The red area around the nose, the tanks and on the rudder are next, which were masked then for the subsequent work. Although the red fin is on the decal sheet, I painted it because otherwise it had to be mended anyway and therefor you will receive a identic red.
What follows is a layer of glossy black as a primer for the "polished steel" and "polished aluminum" advised from Alclad II Lacquers, which should serve as basis for my finish.
At the same time, I have painted the old "P-38" black, as guinea pigs to experiment with the metal colors.
For the NMF I differ from the usual way of starting on the model with the bright areas, to mask them and then spraying the darker segments.
I began with the panels that should be darkest and masked the panels which should remain bright. In the course painting the covered areas were gradually unmasked, and so the first digits got more ink.
Each panel was sprayed individually and I looked out the fact that this is not top-dressed, and therefore the edges turn out darker. I did well to do so, because at some patches I still had to made corrections and so still enough colour came on the model. As I said, the high-gloss sorts form the base for my painting but I finally took advantage of the full range of metallic colors. Over the time, new masks covered elsewhere to get many different shades. The already weak sticky Tamiya tape will still set to a sweatshirt to reduce the liability once again to avoided tearing the lower layers. Alternatively also "post-it" tickets are ideal appropriate for this purpose. I have added no other colors in the course of painting, only to the nozzle at the rear area slightly transparent blue and yellow were sprayed to imitate anneal zones.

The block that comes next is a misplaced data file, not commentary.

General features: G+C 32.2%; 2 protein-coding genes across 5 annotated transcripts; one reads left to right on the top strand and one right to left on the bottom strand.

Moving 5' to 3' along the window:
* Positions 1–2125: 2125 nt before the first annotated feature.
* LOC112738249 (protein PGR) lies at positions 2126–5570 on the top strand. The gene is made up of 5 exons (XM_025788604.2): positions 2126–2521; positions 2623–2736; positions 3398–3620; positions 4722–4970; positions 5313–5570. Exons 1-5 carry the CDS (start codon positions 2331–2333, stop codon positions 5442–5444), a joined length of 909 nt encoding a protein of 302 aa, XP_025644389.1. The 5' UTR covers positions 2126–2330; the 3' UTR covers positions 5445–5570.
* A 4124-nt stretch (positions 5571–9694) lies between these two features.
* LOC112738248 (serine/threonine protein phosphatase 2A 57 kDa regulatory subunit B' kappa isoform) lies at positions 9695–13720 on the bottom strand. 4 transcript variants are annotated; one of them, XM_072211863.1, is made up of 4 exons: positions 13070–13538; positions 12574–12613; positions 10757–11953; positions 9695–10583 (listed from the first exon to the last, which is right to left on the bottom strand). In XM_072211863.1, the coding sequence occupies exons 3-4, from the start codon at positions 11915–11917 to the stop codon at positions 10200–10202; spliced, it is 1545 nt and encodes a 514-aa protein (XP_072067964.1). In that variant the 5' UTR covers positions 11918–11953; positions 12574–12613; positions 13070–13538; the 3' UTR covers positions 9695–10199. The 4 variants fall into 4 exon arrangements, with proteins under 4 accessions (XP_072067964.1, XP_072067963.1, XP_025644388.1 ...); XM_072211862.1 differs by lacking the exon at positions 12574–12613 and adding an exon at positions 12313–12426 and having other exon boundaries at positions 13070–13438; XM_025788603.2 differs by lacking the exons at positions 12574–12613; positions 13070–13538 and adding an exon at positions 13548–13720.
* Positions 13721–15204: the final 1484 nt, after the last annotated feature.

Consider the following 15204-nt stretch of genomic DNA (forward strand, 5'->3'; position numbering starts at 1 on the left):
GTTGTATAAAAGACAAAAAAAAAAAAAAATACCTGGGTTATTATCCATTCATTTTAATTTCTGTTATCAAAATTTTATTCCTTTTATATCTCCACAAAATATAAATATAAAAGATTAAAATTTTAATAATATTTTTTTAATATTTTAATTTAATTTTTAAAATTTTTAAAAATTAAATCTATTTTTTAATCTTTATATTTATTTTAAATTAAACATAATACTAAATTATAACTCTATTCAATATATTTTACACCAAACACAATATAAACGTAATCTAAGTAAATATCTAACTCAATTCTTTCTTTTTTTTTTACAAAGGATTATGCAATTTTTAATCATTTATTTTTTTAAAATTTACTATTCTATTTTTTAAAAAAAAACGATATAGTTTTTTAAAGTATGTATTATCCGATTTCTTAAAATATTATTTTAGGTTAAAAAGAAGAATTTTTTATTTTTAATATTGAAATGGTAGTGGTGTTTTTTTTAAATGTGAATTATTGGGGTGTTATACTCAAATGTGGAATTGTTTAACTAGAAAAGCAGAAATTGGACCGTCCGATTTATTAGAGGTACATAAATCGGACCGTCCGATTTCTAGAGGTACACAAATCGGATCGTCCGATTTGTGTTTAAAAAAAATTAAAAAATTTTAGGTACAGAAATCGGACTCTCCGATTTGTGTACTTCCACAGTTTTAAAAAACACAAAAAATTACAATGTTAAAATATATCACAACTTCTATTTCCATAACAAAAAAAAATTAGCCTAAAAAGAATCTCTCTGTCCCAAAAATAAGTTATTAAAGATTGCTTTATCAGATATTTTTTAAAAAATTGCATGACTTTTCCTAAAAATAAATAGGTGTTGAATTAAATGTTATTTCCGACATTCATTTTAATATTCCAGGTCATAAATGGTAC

Decals & Markings (JG 71 “Richthofen”)
Although the three variants of the Strike Eagle sheet were camouflaged aircraft, it did not detain me doing a NMF. I was looking for a machine which I could realize with the actual letters and numbers what was not particularly difficult and therefore I always cut out decals individually and to the edging.
Anyone, like me, who also would like to set up the numerous maintenance stencils, which were printed on transparent film, need a high-gloss interim finish as basis. The metal effect is minimal reduced, but now decal solutions can be used. Thanks to Set and Sol from Micro Products for now nestling the decals to any unevenness, which is insignificant among the many riveting, because they are visible now. As a varnish about everything I sprayed Revell 01 with one/two drops clear flat. As soot I still sprayed diluted anthracite to the nozzle.
Even before I presented the model on the flattened wheels I detailed the weapon bays with etched ammunition guides into I threaded the color rounds up to the lock of the MK. After cabling with a variety of colored nylon strings and thin bundled wires I still fixed the machine gun cover bar. The hydraulic cylinders for the brake and landing gear doors are adjusted and there still will be some cables relocated. After inserting the pulpit, which brought to a high polish with car burnish, the warning sign “Vorsicht Waffen geladen” is designed with Window Words and the red flag was build from a towed plastic stick and piece of paper handkerchief soaked in casein. For the conclusion only the position lights were still glued.
Everybody probably has their own different view of a natural metal finish. This is my interpretation!
Text Copyright © 2009 by Hubert Ortinger
Page Created 2 March, 2009
2 March, 2009